A statistically non-significant decline was found in mean MAU score from 0.87 (sd = 0.18; range = −0.20 to 1) at age 14 to 0.86 (sd = 0.20; range = −0.25 to 1) at age 19. At age 14, the distribution of MAU disability categories was: none (35%), mild (20%), moderate (33%) and severe (12%). At age 19, the distribution of MAU disability categories was: none (28%), mild (34%), moderate (24%) and severe (14%). The mean individual MAU difference between age 14 and 19 was 0.01 (sd = 0.18) and the Pearson correlation coefficient was 0.56. The cross-tabulation of MAU categories by age showed that the majority of subjects (n = 283; 45%) were in the same category at both ages, but a considerable proportion were better off (n = 160; 25%) and an even larger proportion were worse (n = 187; 30%). Table 3 shows the percentual distributions of MAU and WSAS CHANGE categories. Hardly any change was observed in the attributes of hearing, ambulation and dexterity. Compatible with the change in raw scores, a change for the worse was found in the vision attribute. In the psychological attributes of emotion, cognition and pain considerable changes were observed, especially in the pain attribute. Subjects reported more pain at age 19 than at age 14.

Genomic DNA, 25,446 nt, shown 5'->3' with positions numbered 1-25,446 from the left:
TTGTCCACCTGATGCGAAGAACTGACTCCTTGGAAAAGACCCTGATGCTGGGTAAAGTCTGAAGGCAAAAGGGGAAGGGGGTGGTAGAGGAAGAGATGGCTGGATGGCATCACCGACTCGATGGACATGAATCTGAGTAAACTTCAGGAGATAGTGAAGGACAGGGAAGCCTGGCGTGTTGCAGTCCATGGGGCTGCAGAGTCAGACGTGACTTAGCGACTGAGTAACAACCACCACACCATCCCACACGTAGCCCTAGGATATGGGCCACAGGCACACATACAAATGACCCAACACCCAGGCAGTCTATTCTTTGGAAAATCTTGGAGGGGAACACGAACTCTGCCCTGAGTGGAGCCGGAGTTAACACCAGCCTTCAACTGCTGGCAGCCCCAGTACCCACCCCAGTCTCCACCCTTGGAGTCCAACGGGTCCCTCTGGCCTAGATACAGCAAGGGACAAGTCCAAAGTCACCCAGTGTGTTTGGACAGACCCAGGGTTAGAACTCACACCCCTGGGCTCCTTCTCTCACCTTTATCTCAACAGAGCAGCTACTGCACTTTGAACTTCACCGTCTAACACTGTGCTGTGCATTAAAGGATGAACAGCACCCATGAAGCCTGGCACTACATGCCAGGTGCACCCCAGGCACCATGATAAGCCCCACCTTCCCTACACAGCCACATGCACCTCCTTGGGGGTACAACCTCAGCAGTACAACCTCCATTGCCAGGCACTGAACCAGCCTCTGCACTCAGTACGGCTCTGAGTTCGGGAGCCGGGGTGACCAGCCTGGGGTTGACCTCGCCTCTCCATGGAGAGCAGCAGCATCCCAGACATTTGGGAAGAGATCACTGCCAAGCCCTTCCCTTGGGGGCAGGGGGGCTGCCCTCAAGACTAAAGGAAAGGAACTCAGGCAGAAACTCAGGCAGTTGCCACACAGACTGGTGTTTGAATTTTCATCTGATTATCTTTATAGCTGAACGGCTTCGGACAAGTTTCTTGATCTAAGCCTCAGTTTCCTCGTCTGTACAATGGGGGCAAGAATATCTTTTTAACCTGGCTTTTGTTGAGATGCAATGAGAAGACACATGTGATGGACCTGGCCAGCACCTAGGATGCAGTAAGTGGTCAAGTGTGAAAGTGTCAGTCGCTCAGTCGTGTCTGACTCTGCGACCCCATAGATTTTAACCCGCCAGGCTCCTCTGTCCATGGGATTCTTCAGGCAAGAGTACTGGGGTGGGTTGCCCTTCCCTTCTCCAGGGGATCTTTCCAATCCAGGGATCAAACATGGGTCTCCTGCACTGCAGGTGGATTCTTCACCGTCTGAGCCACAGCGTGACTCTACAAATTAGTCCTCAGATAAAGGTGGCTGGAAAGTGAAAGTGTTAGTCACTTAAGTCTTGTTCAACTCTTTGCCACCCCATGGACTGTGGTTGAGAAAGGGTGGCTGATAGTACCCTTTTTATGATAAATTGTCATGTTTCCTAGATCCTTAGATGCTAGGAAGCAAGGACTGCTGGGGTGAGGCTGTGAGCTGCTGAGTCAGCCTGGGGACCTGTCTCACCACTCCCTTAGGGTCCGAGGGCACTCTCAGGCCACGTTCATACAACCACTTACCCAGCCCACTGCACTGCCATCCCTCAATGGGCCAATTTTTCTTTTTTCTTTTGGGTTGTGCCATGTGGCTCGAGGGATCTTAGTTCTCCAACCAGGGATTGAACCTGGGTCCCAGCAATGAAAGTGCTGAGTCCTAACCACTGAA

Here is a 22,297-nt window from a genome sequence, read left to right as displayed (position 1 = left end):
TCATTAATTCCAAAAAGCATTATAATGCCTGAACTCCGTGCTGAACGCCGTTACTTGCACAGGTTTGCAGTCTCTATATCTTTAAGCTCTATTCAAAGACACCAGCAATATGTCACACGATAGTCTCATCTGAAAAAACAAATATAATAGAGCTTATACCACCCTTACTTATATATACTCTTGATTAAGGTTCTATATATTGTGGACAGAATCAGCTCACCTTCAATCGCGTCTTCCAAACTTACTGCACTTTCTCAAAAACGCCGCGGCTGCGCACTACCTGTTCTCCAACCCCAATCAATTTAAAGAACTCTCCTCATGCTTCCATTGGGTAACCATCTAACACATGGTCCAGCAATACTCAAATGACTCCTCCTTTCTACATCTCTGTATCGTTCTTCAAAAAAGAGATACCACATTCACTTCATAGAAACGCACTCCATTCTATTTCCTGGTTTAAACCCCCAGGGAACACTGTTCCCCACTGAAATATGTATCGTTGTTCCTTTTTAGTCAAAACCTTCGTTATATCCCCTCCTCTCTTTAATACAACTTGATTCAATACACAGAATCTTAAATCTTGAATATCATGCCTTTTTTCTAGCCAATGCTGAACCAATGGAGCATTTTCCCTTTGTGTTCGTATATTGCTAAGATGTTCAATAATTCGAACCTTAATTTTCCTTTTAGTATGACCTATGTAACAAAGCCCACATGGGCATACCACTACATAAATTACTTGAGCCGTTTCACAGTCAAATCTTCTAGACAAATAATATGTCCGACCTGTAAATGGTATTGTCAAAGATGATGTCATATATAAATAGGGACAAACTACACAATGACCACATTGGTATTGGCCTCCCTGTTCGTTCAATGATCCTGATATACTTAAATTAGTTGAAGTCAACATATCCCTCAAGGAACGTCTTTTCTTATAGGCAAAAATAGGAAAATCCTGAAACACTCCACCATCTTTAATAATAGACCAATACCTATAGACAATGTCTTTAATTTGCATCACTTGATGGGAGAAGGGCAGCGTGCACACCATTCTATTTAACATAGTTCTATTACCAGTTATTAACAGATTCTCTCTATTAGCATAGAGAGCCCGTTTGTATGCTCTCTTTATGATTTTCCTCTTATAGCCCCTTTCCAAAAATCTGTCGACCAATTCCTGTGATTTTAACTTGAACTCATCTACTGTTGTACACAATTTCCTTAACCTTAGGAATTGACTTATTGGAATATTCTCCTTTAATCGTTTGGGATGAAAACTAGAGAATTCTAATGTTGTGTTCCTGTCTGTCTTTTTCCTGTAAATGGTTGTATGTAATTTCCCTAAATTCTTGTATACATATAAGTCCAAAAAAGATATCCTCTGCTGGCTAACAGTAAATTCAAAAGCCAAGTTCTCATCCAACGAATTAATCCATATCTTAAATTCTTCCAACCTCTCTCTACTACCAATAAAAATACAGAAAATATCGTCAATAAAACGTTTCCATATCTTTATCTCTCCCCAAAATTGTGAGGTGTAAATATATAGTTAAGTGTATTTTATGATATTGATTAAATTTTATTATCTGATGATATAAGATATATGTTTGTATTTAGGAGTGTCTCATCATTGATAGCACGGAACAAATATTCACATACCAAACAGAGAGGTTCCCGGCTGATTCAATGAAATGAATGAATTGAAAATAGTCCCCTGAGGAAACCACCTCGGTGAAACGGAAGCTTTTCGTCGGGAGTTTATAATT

The correlation coefficients between MAU CHANGE and WSAS CHANGE were: vision 0.22; hearing 0.13; speech 0.36; ambulation 0.13; dexterity 0.04; emotion 0.42; cognition 0.38; pain 0.36. Thus, MAU CHANGE was related to change in the psychological attributes of HUI3 more than to change in the physical ones.

In order to identify correlates of MAU at age 19, four regression models were tested. The results are presented in Table 4. Each block of variables added some proportion to the total variance explained (43%). The psychological variables added the largest amount of variance explained (20%). Internalizing problems were most strongly associated with a low HRQL, followed by level of handicap at age five, neuro-motor score, and non-adaptive coping strategies. Although parental stress was a significant correlate in the first three models, its effect was lower and non-significant when the psychological variables were entered into model.